“Actors shouldn’t try to play cops. They never get it right.” – Paul Soter as Foster in Super Troopers 2
While this may be true, Super Troopers 2 was made for Super Troopers fans. The Broken Lizard troupe found a recipe that works, and they baked up a pretty damn good sequel. If you don’t like macarons, stay the hell out of a French bakery.
It shouldn’t come as a shock that the plot of Super Troopers 2 is reminiscent to the original. The Vermont Highway Patrol have been tasked with working alongside a Canadian Mountie unit after it’s revealed that a portion of existing Canadian territory, including the town St. Georges du Laurent, is actually U.S. land. Governor Jessman, played by the one and only Lynda Carter, tasks the accident-prone prankster cops with phasing out the Canadian law enforcement team, during which a drug smuggling endeavor is unearthed. The rest of the movie is dedicated to figuring out who is responsible for the illegal activity. To reveal anything more would simply render a spoiler alert necessary.
Super Troopers 2 was originally slated to be written as a prequel to the original comedy crime film released in 2001, but ultimately ended up being written as a sequel that takes place right where the highway patrollers left off. Written by the Broken Lizard troupe, Jay Chandrasekhar, Kevin Heffernan, Steve Lemme, Paul Soterand Erik Stolhanske, the sequel launches viewers into a police chase scene that ends quite unexpectedly. Celebrity cameos by a Wayans brother and an American Pie alumni appear early in the film, offering viewers a taste of nostalgia from comedy classics of yore.
There is no doubt that the original Super Troopers developed a cult following, allowing the Broken Lizard troupe to raise funds for the sequel via a crowdfunding Indiegogo campaign. To date, the campaign remains one of the most profitable fan-backed projects for a film. If you’re heading to the theatre looking for something other than a ball-blasting, prank-riddled, slapstick series of scenes, then your theatre excursion will end in disappointment. And, of course, you can expect the same shenanigans and surface-level jokes that made stoned teens and twentysomethings fall in love with the original. Testicles are shaved, a patroller is chased into a port-o-potty by a bear, nudity abounds, racist jokes fly freely and French-Canadian accents are intentionally butchered. As a bonus, Steve Lemme offers fans full frontal.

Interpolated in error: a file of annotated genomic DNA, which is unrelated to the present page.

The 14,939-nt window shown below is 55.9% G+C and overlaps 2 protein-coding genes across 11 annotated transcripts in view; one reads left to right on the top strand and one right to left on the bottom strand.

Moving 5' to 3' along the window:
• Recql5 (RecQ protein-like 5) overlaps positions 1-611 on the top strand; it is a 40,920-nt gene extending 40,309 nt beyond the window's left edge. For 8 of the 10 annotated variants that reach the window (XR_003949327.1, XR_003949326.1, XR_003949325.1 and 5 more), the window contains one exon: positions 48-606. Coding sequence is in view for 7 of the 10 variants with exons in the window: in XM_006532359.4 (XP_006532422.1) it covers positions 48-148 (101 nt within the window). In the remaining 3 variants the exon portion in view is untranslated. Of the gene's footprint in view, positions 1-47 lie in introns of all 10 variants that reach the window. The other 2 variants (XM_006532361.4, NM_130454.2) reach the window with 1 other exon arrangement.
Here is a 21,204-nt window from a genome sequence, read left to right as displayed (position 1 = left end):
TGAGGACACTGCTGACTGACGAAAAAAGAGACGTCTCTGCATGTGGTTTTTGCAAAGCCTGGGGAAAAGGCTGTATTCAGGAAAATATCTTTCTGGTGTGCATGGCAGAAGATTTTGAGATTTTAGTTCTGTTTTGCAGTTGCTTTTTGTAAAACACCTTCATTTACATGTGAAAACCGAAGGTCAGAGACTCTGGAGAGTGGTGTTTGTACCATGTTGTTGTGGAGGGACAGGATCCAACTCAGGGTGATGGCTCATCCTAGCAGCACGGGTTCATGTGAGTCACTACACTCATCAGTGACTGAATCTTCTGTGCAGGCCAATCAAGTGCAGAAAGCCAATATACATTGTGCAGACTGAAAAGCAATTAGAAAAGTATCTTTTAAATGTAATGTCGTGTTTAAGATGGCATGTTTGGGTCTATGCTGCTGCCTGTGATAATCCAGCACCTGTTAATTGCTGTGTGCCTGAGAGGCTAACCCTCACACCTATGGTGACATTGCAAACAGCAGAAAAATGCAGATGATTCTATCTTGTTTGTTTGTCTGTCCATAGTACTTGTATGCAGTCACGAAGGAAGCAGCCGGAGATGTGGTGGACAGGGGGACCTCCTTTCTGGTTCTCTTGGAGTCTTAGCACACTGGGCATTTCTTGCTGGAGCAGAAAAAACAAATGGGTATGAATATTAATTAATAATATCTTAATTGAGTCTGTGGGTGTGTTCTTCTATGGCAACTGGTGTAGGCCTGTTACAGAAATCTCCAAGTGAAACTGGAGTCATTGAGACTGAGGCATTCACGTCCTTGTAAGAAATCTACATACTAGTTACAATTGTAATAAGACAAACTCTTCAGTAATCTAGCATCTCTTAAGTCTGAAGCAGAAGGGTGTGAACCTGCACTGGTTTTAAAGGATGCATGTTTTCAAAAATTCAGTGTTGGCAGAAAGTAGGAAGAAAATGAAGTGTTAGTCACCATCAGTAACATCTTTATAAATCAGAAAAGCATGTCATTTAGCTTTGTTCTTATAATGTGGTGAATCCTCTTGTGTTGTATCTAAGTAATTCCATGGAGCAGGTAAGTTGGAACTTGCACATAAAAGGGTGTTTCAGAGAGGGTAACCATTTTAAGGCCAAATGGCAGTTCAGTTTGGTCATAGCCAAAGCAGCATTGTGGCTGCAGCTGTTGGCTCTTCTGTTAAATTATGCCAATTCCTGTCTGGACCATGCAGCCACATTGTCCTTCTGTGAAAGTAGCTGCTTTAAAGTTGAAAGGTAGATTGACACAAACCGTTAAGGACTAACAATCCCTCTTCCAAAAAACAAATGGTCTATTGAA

The plot is fairly creative, but the real highlight of the film is the cast, the costumes and a trio of Canadian Mounties played by Tyler Labine, Will Sasso and Hayes MacArthur. The three burly, hockey-loving law enforcers plug jokes about America’s refusal to convert to the metric system, landline phones ringing during a hockey game, universal healthcare and who the hell Danny DeVito is. DeVito’s Jersey Films was the firm who executive produced Super Troopers, and according to Chandrasekhar, DeVito still hasn’t seen the film. The troupe dedicated a whole scene in the sequel to DeVito in hopes that he’ll watch it!
Captain O’Hagan is still a karaoke-loving drunk; the sexy Emmanuelle Chriqui offers viewers a welcome interruption from the usual cast; Rob Lowe is both disturbing and hilarious as the brothel-owning, French-Canadian Mayor Guy LeFranc, offering moviegoers improvised scenes; and Fred Savage and Jim Gaffigan have short—but hilarious—cameos. It’s obvious the cast and crew had a blast while making the film.